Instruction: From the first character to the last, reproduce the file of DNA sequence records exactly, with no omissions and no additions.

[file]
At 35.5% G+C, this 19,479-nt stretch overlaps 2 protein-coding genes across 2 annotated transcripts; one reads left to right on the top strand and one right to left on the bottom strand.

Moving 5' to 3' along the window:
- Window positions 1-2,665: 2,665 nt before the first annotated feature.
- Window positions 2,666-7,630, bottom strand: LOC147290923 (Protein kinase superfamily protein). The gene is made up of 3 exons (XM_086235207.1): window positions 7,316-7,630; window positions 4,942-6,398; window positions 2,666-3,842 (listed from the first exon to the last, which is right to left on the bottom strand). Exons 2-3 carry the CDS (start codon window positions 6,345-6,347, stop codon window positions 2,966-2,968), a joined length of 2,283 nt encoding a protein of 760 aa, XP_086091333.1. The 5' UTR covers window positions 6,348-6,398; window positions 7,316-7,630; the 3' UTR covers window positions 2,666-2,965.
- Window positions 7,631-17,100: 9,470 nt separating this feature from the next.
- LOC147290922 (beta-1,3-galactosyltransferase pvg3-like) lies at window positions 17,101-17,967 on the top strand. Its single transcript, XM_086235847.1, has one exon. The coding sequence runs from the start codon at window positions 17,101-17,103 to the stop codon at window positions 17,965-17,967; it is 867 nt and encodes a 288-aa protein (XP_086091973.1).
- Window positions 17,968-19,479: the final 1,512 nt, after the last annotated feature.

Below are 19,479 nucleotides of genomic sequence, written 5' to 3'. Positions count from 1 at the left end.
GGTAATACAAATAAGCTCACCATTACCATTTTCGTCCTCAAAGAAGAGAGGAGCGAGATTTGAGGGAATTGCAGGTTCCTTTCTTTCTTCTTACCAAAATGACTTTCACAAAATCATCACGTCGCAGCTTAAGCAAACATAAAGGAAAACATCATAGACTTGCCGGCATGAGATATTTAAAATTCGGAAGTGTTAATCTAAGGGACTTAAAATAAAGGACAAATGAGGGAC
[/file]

At 35.5% G+C, this 19,479-nt stretch overlaps 2 protein-coding genes across 2 annotated transcripts; one reads left to right on the top strand and one right to left on the bottom strand.

Moving 5' to 3' along the window:
- Window positions 1-2,665: 2,665 nt before the first annotated feature.
- Window positions 2,666-7,630, bottom strand: LOC147290923 (Protein kinase superfamily protein). The gene is made up of 3 exons (XM_086235207.1): window positions 7,316-7,630; window positions 4,942-6,398; window positions 2,666-3,842 (listed from the first exon to the last, which is right to left on the bottom strand). Exons 2-3 carry the CDS (start codon window positions 6,345-6,347, stop codon window positions 2,966-2,968), a joined length of 2,283 nt encoding a protein of 760 aa, XP_086091333.1. The 5' UTR covers window positions 6,348-6,398; window positions 7,316-7,630; the 3' UTR covers window positions 2,666-2,965.
- Window positions 7,631-17,100: 9,470 nt separating this feature from the next.
- LOC147290922 (beta-1,3-galactosyltransferase pvg3-like) lies at window positions 17,101-17,967 on the top strand. Its single transcript, XM_086235847.1, has one exon. The coding sequence runs from the start codon at window positions 17,101-17,103 to the stop codon at window positions 17,965-17,967; it is 867 nt and encodes a 288-aa protein (XP_086091973.1).
- Window positions 17,968-19,479: the final 1,512 nt, after the last annotated feature.

Below are 19,479 nucleotides of genomic sequence, written 5' to 3'. Positions count from 1 at the left end.
GGTAATACAAATAAGCTCACCATTACCATTTTCGTCCTCAAAGAAGAGAGGAGCGAGATTTGAGGGAATTGCAGGTTCCTTTCTTTCTTCTTACCAAAATGACTTTCACAAAATCATCACGTCGCAGCTTAAGCAAACATAAAGGAAAACATCATAGACTTGCCGGCATGAGATATTTAAAATTCGGAAGTGTTAATCTAAGGGACTTAAAATAAAGGACAAATGAGGGAC